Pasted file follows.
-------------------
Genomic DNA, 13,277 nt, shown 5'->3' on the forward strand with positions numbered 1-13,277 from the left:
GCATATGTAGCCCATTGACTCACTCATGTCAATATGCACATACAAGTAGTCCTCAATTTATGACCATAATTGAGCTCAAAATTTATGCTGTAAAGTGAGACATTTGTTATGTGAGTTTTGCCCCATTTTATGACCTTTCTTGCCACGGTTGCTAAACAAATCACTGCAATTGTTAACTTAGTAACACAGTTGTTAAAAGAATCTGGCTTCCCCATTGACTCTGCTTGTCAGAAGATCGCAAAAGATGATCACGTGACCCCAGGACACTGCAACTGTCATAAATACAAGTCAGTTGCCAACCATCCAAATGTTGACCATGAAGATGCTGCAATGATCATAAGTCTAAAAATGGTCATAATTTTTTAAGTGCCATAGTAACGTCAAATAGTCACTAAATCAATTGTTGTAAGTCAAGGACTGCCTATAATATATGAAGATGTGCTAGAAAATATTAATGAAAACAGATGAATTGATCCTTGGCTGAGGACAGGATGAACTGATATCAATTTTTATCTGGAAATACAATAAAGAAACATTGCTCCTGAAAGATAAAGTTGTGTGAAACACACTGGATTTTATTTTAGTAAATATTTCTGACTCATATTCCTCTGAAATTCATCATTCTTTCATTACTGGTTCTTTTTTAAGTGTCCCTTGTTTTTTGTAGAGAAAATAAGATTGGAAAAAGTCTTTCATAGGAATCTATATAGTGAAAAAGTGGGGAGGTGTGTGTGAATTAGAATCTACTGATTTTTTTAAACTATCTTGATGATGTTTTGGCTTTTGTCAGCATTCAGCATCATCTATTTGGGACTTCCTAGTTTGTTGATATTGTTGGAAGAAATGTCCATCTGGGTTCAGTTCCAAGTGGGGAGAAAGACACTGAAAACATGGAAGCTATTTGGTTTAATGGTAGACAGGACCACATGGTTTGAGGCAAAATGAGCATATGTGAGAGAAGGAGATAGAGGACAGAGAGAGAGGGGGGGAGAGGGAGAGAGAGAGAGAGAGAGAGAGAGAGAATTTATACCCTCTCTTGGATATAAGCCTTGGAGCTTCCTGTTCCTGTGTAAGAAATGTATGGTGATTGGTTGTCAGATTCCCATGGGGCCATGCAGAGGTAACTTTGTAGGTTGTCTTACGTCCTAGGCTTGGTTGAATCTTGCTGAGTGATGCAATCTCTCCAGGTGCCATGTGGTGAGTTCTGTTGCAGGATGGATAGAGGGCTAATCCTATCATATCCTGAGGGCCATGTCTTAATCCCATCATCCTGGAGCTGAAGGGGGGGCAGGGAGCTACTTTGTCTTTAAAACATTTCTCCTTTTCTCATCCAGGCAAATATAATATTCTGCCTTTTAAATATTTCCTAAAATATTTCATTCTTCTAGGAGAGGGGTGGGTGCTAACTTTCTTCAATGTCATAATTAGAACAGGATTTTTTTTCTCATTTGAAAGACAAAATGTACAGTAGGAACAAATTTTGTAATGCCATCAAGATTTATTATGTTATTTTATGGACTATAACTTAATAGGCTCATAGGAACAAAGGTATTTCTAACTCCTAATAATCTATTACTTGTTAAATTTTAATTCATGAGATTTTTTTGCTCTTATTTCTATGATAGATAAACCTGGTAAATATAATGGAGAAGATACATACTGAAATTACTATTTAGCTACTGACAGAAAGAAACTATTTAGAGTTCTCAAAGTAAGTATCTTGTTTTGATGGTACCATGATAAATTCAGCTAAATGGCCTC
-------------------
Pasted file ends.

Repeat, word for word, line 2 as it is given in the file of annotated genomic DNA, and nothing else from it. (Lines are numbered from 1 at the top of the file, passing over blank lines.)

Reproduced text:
GCATATGTAGCCCATTGACTCACTCATGTCAATATGCACATACAAGTAGTCCTCAATTTATGACCATAATTGAGCTCAAAATTTATGCTGTAAAGTGAGACATTTGTTATGTGAGTTTTGCCCCATTTTATGACCTTTCTTGCCACGGTTGCTAAACAAATCACTGCAATTGTTAACTTAGTAACACAGTTGTTAAAAGAATCTGGCTTCCCCATTGACTCTGCTTGTCAGAAGATCGCAAAAGATGATCACGTGACCCCAGGACACTGCAACTGTCATAAATACAAGTCAGTTGCCAACCATCCAAATGTTGACCATGAAGATGCTGCAATGATCATAAGTCTAAAAATGGTCATAATTTTTTAAGTGCCATAGTAACGTCAAATAGTCACTAAATCAATTGTTGTAAGTCAAGGACTGCCTATAATATATGAAGATGTGCTAGAAAATATTAATGAAAACAGATGAATTGATCCTTGGCTGAGGACAGGATGAACTGATATCAATTTTTATCTGGAAATACAATAAAGAAACATTGCTCCTGAAAGATAAAGTTGTGTGAAACACACTGGATTTTATTTTAGTAAATATTTCTGACTCATATTCCTCTGAAATTCATCATTCTTTCATTACTGGTTCTTTTTTAAGTGTCCCTTGTTTTTTGTAGAGAAAATAAGATTGGAAAAAGTCTTTCATAGGAATCTATATAGTGAAAAAGTGGGGAGGTGTGTGTGAATTAGAATCTACTGATTTTTTTAAACTATCTTGATGATGTTTTGGCTTTTGTCAGCATTCAGCATCATCTATTTGGGACTTCCTAGTTTGTTGATATTGTTGGAAGAAATGTCCATCTGGGTTCAGTTCCAAGTGGGGAGAAAGACACTGAAAACATGGAAGCTATTTGGTTTAATGGTAGACAGGACCACATGGTTTGAGGCAAAATGAGCATATGTGAGAGAAGGAGATAGAGGACAGAGAGAGAGGGGGGGAGAGGGAGAGAGAGAGAGAGAGAGAGAGAGAGAATTTATACCCTCTCTTGGATATAAGCCTTGGAGCTTCCTGTTCCTGTGTAAGAAATGTATGGTGATTGGTTGTCAGATTCCCATGGGGCCATGCAGAGGTAACTTTGTAGGTTGTCTTACGTCCTAGGCTTGGTTGAATCTTGCTGAGTGATGCAATCTCTCCAGGTGCCATGTGGTGAGTTCTGTTGCAGGATGGATAGAGGGCTAATCCTATCATATCCTGAGGGCCATGTCTTAATCCCATCATCCTGGAGCTGAAGGGGGGGCAGGGAGCTACTTTGTCTTTAAAACATTTCTCCTTTTCTCATCCAGGCAAATATAATATTCTGCCTTTTAAATATTTCCTAAAATATTTCATTCTTCTAGGAGAGGGGTGGGTGCTAACTTTCTTCAATGTCATAATTAGAACAGGATTTTTTTTCTCATTTGAAAGACAAAATGTACAGTAGGAACAAATTTTGTAATGCCATCAAGATTTATTATGTTATTTTATGGACTATAACTTAATAGGCTCATAGGAACAAAGGTATTTCTAACTCCTAATAATCTATTACTTGTTAAATTTTAATTCATGAGATTTTTTTGCTCTTATTTCTATGATAGATAAACCTGGTAAATATAATGGAGAAGATACATACTGAAATTACTATTTAGCTACTGACAGAAAGAAACTATTTAGAGTTCTCAAAGTAAGTATCTTGTTTTGATGGTACCATGATAAATTCAGCTAAATGGCCTC